Alan Cho finalist for Canada’s Next Top Comic

So you’re in the top eight for Canada’s Next Top Comic?


What was the process for getting to this point?

We had to submit video auditions and I think they got 150 from Calgary alone. From there they chose 12 of us to go audition at Broken City in front of a live audience. From the 12 the judges picked three and from the three they opened it up to the Internet and that’s how they picked one from each region. We all fly out to Toronto on September 19.

Are you nervous about it?

I don’t know. I used to really play a lot of head games when I did standup and now I’ve just gotten over it.

You’ve been doing it for a while.

For a while but you get really nihilistic about it. A friend of mine his whole thing he tells himself “I am just a speck in the universe and I mean nothing.” That’s what he tells himself before he goes onstage. I don’t use those exact words but it’s almost like realizing that it means nothing.

Are you still working with Kaboom… Hooray!?

Yeah occasionally. I’m not as involved as I used to be. Jeff [Kubik] usually runs that ship a lot tighter than I do — I have kids and working it’s kind of hard.

Do you get to do standup very often?

I try to go out at least two or three times a week. I just watched a video of an open mic performer in New York and she goes out 42 times a week.

Jesus that’s seems unreasonable.

Yeah. And you’re doing these rooms going to bars where there’s one person in the audience and he’s the person that runs the room. I don’t know how great that is. I think as a comic that’s almost detrimental to do that because you need an audience to respond.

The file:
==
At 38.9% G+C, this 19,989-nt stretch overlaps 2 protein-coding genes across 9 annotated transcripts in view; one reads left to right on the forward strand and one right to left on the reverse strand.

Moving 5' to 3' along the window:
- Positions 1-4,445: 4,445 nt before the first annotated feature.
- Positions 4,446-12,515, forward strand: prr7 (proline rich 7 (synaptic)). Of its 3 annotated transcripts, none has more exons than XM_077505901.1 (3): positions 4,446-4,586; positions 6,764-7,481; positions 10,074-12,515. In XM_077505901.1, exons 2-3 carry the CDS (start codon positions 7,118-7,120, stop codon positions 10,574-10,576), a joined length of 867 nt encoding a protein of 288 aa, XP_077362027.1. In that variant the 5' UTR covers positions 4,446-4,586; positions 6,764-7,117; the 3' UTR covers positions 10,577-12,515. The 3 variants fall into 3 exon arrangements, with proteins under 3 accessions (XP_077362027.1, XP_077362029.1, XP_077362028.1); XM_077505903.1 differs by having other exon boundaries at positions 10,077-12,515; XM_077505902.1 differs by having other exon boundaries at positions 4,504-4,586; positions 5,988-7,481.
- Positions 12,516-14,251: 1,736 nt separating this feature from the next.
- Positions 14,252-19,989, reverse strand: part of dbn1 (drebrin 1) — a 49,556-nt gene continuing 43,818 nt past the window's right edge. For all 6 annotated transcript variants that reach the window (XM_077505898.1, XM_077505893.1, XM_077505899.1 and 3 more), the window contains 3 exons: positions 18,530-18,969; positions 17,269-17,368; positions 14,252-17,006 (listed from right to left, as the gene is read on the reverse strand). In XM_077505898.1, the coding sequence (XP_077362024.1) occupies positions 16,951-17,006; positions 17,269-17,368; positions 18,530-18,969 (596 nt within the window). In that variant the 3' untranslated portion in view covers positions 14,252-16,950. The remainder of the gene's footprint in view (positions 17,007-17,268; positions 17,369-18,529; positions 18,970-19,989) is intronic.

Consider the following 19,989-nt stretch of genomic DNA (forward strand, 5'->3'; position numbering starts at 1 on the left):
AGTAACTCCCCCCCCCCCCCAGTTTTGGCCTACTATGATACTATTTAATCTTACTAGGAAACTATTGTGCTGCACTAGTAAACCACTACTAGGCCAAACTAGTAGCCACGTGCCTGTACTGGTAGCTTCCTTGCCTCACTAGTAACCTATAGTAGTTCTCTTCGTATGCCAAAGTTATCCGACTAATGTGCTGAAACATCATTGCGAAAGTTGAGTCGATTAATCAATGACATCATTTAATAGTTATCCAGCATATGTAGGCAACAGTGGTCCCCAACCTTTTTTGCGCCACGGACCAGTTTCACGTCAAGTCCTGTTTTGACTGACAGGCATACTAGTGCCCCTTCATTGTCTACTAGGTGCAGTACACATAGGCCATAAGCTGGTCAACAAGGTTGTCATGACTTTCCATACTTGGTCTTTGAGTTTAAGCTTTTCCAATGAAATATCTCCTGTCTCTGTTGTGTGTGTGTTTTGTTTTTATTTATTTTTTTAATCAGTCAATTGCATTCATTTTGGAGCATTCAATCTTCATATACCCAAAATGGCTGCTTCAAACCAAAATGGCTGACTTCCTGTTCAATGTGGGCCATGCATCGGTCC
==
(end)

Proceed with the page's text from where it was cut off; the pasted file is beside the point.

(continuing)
It’s a good challenge though. Can you keep the momentum up and be funny for one person?

I guess. It’s sad though. I’ve done those before and it’s just the saddest thing in the world. It’s a guy who’s just drunk enough that he doesn’t want to leave. You know he doesn’t want to be there but he just wants one more beer so he’ll tolerate you onstage. It’s sad it’s crushing to be in those situations.

But doesn’t comedy stem from depression and anger?

I don’t think it has to it just ends up that way. You know because you’re faced with such awful odds to work on your craft. Are you really becoming a better person subjecting yourself to that kind of self-abuse? I don’t know it’s interesting. It’s something I ask myself a lot. How much self-abuse makes me a better person? I don’t know.

How would you describe your comedy?

It’s so hard. How do you describe yourself? You know if you’re a musician it’s like “I play jazz” or “I play punk.” But comedy it’s just funny or not funny that’s all people care about. I used to be super dark in a way that would upset people and I learned not to be that guy anymore but I still have that. I guess darker family stuff.

Is it more straight-up standup observational kind of stuff or are you more of a storyteller?

One of my big influences was Mike Birbiglia. He was a guy that does storytelling but he always makes sure he has a joke like every 30 seconds — not like one of those guys who tells a really long story and it’s just like he shit his pants. Twenty minutes to hear you shit your pants? It’s just sad. I do storytelling yeah that’s what I like to do but sometimes standup audiences aren’t really up for that. It’s strange who goes to comedy? I know people who go to music I don’t anyone that goes to comedy who is not a comedian.

Are you looking forward to performing with anybody? Have you checked out your competition in Toronto?

Yeah a lot of the people I’m competing against are headliners like people I’ve opened for. So it’s just kind of interesting to briefly be put up to their level. It’s people I respect a lot. Pete Zedlacher and there’s a guy named Chris Locke from Toronto he’s just hilarious. He’s done a lot of Funny or Die videos.

How do they pick a winner is it judges?

Yeah it will be a judges panel. Now talking about it I’m getting a little nervous. Before I was like fuck this whoever now I’m oh my god.

Find out more at nexttopcomic.siriusxm.ca